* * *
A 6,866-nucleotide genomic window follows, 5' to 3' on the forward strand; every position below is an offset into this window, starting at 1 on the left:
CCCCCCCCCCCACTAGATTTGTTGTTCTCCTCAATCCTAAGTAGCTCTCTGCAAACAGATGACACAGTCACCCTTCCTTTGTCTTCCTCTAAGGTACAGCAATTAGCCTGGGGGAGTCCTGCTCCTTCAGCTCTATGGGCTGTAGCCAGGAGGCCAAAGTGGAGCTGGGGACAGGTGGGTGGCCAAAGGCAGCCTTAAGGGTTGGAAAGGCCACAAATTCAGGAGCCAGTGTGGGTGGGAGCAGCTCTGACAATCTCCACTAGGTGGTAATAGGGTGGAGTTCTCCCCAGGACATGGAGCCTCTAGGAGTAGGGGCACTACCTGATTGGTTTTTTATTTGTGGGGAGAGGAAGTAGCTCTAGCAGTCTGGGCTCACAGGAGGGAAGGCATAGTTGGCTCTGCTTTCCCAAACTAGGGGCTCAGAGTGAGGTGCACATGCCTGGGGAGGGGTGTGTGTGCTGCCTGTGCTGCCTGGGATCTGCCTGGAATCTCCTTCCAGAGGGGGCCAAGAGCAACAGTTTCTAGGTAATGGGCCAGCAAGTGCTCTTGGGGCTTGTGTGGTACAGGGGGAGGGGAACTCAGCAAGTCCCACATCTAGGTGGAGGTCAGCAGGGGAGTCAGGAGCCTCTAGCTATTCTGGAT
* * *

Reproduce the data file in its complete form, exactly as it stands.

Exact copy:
A 6,866-nucleotide genomic window follows, 5' to 3' on the forward strand; every position below is an offset into this window, starting at 1 on the left:
CCCCCCCCCCCACTAGATTTGTTGTTCTCCTCAATCCTAAGTAGCTCTCTGCAAACAGATGACACAGTCACCCTTCCTTTGTCTTCCTCTAAGGTACAGCAATTAGCCTGGGGGAGTCCTGCTCCTTCAGCTCTATGGGCTGTAGCCAGGAGGCCAAAGTGGAGCTGGGGACAGGTGGGTGGCCAAAGGCAGCCTTAAGGGTTGGAAAGGCCACAAATTCAGGAGCCAGTGTGGGTGGGAGCAGCTCTGACAATCTCCACTAGGTGGTAATAGGGTGGAGTTCTCCCCAGGACATGGAGCCTCTAGGAGTAGGGGCACTACCTGATTGGTTTTTTATTTGTGGGGAGAGGAAGTAGCTCTAGCAGTCTGGGCTCACAGGAGGGAAGGCATAGTTGGCTCTGCTTTCCCAAACTAGGGGCTCAGAGTGAGGTGCACATGCCTGGGGAGGGGTGTGTGTGCTGCCTGTGCTGCCTGGGATCTGCCTGGAATCTCCTTCCAGAGGGGGCCAAGAGCAACAGTTTCTAGGTAATGGGCCAGCAAGTGCTCTTGGGGCTTGTGTGGTACAGGGGGAGGGGAACTCAGCAAGTCCCACATCTAGGTGGAGGTCAGCAGGGGAGTCAGGAGCCTCTAGCTATTCTGGAT